To call the second-generation 2016 Volvo XC90 an award winner doesn’t really capture this Sport Utility Vehicle’s (SUV’s) success. With more than 110 global awards so far, including the 2016 North American Truck of the Year, the XC90 is quite simply, a hit.
Latino Traffic Report was first introduced to the new 2016 XC90 at the launch in 2015. I recently test-drove the 2016 XC90 T6 R-Design and after a week in the vehicle, I can report that my first impressions from the launch were spot on.
The appeal of the R-Design begins on the outside with the XC90’s streamlined silhouette and distinctive design cues, like the T-shape in the LED headlamps, referred to as “Thor’s hammer,” a lower front spoiler, a distinct front grille, and metal mirror side covers.
It’s on the inside, however, that the XC90 pushes Scandinavian design, combining luxury with utility, to its full effect. Catching immediate attention is the nine-inch tablet-sized center display where most of the vehicle’s control functions, e.g. music, climate control, navigation, are stored. A known proponent of preserving knobs for better utility, I can say that this application is the exception to my rule. Using the same sliding motion for a phone or a tablet, I found most of the functions I needed. I did have trouble with radio presets but that was because I was looking for the wrong word. Presets are found under the “library” tab and once selected it reveals every station, terrestrial or satellite, and I scrolled through them quickly and easily to select presets. One low-tech feature I was happy to find was the CD player in the center console.
The next innovation worth noticing is the 12.3-inch instrument cluster, which is completely digital on the R-Design. There is no hardware surrounding the speedometer or tachometer, and while you can scroll through to find information like tire pressure and average fuel economy, a center screen displays a digital navigation map—all XC90 T60s come with a six-month subscription to Volvo’s Sensus Connect navigation system. Other features specific to the R-Design include perforated Nappa leather on the seats and key fob, and perforated leather on the steering wheel and shift knob, and illuminated tread plates, to name a few.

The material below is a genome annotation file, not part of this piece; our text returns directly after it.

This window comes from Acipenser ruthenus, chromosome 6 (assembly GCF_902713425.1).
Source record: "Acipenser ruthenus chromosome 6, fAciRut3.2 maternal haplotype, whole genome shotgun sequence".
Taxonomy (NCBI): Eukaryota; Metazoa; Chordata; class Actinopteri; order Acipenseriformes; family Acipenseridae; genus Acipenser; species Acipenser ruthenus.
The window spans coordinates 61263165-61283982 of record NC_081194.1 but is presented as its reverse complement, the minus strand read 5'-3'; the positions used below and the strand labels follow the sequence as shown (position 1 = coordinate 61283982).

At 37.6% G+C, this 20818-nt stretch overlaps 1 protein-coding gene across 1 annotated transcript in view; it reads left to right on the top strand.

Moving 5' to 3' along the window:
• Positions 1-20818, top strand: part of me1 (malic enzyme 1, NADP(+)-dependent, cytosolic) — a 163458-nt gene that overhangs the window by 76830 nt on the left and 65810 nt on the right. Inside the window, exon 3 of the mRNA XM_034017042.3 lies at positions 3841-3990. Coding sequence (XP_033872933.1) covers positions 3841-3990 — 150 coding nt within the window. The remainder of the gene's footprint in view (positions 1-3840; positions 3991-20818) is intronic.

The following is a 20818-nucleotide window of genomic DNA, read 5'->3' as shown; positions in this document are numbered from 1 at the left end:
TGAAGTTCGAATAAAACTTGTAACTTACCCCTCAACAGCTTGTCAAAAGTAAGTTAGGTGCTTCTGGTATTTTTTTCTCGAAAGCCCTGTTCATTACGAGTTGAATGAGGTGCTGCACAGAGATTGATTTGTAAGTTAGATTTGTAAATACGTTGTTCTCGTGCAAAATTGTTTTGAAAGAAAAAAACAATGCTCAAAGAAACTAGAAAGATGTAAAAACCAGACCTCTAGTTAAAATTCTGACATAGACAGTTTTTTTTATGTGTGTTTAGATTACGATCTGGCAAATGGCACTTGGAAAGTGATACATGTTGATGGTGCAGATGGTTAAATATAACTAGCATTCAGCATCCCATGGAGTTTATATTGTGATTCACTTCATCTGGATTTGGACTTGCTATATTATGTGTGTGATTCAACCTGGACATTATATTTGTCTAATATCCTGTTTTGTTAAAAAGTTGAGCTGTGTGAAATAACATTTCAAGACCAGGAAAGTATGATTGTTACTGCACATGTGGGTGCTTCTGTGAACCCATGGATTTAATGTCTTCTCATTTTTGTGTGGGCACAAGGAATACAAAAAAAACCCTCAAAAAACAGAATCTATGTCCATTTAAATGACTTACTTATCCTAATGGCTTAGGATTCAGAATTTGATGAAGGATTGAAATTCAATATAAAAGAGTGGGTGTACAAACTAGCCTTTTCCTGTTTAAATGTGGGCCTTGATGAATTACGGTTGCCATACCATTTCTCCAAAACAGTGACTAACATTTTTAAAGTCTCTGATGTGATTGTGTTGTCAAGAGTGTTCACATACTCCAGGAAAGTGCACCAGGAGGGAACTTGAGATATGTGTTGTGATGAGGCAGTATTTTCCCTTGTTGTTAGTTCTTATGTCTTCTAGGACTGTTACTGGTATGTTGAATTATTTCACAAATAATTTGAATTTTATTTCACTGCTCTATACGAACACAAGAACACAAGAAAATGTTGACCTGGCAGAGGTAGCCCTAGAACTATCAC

Another cause for applause is the XC90’s powertrain, namely the 2.0-liter four-cylinder super and turbocharged engine that produces 316 horsepower and 295 lb–ft of torque. Offering plenty of oomph the engine is matched to an eight-speed Geartronic automatic transmission. The EPA estimated fuel economy for the XC90 R-Design is 20 miles per gallon (mpg) in the city and 25 mpg on the highway. I averaged 20.7 mpg.
Nothing defines a Volvo better than safety. Standard safety features on the XC90 include the City Safety collision avoidance system, Volvo On Call with remote lock/unlock and vehicle tracking, lane departure warning, and rear park assist and camera. The test model included the Vision Package ($1,800) with the Blind Spot Information System (BLIS) and Cross Traffic Alert.
Additional creature comforts include heated front seats, Sirius satellite radio, a hands-free tailgate, four-zone climate control, and keyless entry and drive.
For its part, the R-Design enhances the SUV’s sporty nature with bolstered leather seats that hug the driver and front passenger in place, but tend to grab hold when climbing out.
Finally, the fit and finish truly sets this SUV apart from the competition. Diamond-cut effects on knobs like the Adjustable Drive Mode (the R-Design included Sport, Comfort, Eco, Individual and Dynamic modes) and Start/Stop added elegance as well as a little sparkle.
Pricing for the 2016 Volvo XC90 starts at $49,895. The as-tested pricing for the 2016 R-Design came to $67,155.
Sí: The all-new XC90 is as intelligent as it is beautiful with a groundbreaking powertrain, tablet-inspired infotainment screen, and excellent fit and finish.
No: Essential safety features like BLIS and Cross Traffic Alert should be standard on a Volvo.
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